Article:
Gas Laws, Explosions, and Air Bags

1  Gas Laws, Explosions, and Air Bags

Outline

2  Ideal Gas Law

PV = nRT

P = Pressure (in atmospheres)

V = Volume (in liters)

n = Amount of gas present (in moles)

R = Gas Law Constant (0.082 [ L atm/mol K] )

T = Absolute temperature (in degrees Kelvin)

3  Mole

A 'mole' is a counting unit used for atoms, molecules, ...

Analogous to a six-pack (6), a dozen (12), or a ream (500)


A mole is NOT:

4  Why Use Moles ?

Water has the structure

H-O-H

and the formula H 2 O.

atomsdozens of atomsmoles of atoms
# H222
# O111

5  Moles and Weight

We don't buy jellybeans, flour, gasoline, or countless other small items by 'each'.

We buy these by weight or volume.

Chemists use compounds by mass, then convert to moles to get ratios.

Ex.

2.0 g of hydrogen reacts with 16.0 g of oxygen to make 18.0 g of water

2.0 moles hydrogen atoms react 1.0 mole of oxygen atoms to make 1.0 mole of water.

2 H   +   1 O       1 H 2 O

6  Water to Steam

18.0 grams of water = 1 mole

7  Volume and Temperature

PV = nRT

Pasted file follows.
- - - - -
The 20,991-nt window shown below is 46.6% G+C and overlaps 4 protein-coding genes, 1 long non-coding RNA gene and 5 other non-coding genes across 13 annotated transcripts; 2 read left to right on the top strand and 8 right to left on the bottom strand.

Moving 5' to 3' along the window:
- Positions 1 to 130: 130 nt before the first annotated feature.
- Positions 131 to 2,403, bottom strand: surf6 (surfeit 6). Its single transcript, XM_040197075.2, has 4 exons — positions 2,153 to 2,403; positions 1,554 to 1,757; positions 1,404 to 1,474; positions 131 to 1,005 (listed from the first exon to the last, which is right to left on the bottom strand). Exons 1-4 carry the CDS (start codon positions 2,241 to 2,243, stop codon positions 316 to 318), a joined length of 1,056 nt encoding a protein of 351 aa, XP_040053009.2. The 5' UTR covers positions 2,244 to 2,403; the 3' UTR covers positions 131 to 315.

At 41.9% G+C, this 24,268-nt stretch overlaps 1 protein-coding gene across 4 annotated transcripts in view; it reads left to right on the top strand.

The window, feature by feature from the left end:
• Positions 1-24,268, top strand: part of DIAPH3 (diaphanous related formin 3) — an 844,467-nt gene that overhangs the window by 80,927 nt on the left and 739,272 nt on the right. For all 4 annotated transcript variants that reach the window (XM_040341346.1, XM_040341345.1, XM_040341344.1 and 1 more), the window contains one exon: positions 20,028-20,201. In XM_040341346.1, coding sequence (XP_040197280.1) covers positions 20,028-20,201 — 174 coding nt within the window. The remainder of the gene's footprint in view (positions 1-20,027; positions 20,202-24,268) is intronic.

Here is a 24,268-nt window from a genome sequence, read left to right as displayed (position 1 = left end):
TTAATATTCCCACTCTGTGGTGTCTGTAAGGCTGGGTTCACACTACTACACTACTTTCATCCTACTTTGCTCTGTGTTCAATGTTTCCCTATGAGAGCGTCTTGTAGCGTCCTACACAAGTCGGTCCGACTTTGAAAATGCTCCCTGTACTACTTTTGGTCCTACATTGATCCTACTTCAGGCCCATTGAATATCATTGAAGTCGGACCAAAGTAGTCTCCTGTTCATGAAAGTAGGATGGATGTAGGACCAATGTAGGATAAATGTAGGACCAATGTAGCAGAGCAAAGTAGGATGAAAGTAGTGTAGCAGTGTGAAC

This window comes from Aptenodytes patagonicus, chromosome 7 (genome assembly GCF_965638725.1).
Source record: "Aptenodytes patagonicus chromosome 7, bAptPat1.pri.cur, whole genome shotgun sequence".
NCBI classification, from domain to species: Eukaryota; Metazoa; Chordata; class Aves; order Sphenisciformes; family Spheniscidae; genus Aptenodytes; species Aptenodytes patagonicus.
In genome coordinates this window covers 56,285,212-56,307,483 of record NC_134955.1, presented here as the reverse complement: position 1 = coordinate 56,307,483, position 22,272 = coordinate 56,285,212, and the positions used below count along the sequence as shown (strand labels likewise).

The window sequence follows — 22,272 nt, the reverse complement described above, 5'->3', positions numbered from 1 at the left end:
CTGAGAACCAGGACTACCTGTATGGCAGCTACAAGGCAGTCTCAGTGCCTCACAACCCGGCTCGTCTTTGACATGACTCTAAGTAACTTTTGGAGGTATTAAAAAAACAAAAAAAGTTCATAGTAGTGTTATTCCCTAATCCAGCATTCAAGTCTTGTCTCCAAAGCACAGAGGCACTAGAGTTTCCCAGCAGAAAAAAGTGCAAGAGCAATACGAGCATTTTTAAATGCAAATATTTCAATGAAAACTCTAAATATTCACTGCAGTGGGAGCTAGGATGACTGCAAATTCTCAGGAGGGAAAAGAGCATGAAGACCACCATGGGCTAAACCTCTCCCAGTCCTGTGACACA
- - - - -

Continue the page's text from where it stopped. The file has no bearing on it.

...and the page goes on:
Pressure and amount of gas constant

V T

If temperature increases, volume increases.

8  Hot Air balloons

Assume a balloon has a volume of is 300,000 L and the temperature is room temperature.

If the average temperature is increased 50 C 0 , then the volume of gas should increase to about 350,000L.

Since the volume of the balloon is roughly fixed, about 50,000 L of air is 'lost'.

50,000 L of air weighs 50 kg

9  Pressure and Volume

PV = nRT

Amount of gas and pressure held constant

PV = constant

If pressure increases, volume decreases.

10  Breathing

Inhale

Exhale

11  Pressure and Temperature

PV = nRT

Volume and amount of gas constant

P T

If temperature increases, pressure increases.

12  Tires, Pressure Cookers, and Coke

Heating a closed container increases the pressure of the gas inside the container.

13  Explosions

An explosion is due to rapid expansion of gas.

Expansion due to:

and/or

14  TNT

tnt.png


TNT is 2,4,6-trinitrotoluene

Reaction is:

2 C 7 H 5 N 3 O 6   +  10.5 O 2        14 CO 2   +  5 H 2 O  +  3 N 2

10.5 moles gas       22 moles gas

15  Air Bags

16  Airbag chemistry

Sodium azide (NaN 3 ) reacts to create sodium metal and N 2 gas.

Other chemicals added to 'neutralize' sodium

2 NaN 3        2 Na  +  3 N 2

10 Na  +  2 KNO 3        K 2 O  +  5 Na 2 O  +  N 2

K 2 O  +  Na 2 O  +  SiO 2        Na 2 K 2 SiO 4 (glass)

17  Sodium Azide

Very toxic compound. (More toxic than cyanide)

While some of this might escape during deployment, a more serious concern is what this chemical is doing in junkyards.

Recycling or controlled deployment would solve problem.

Currently unregulated.

18  Deployment Details

19  Safety Claims

National Safety Council

From 1990-2001

20  Risks

Area with 10 inches (25 cm) of air bag opening is 'danger zone'.

Individuals in most danger:




File translated from TEX by TTH, version 3.02.
On 25 Apr 2002, 07:59.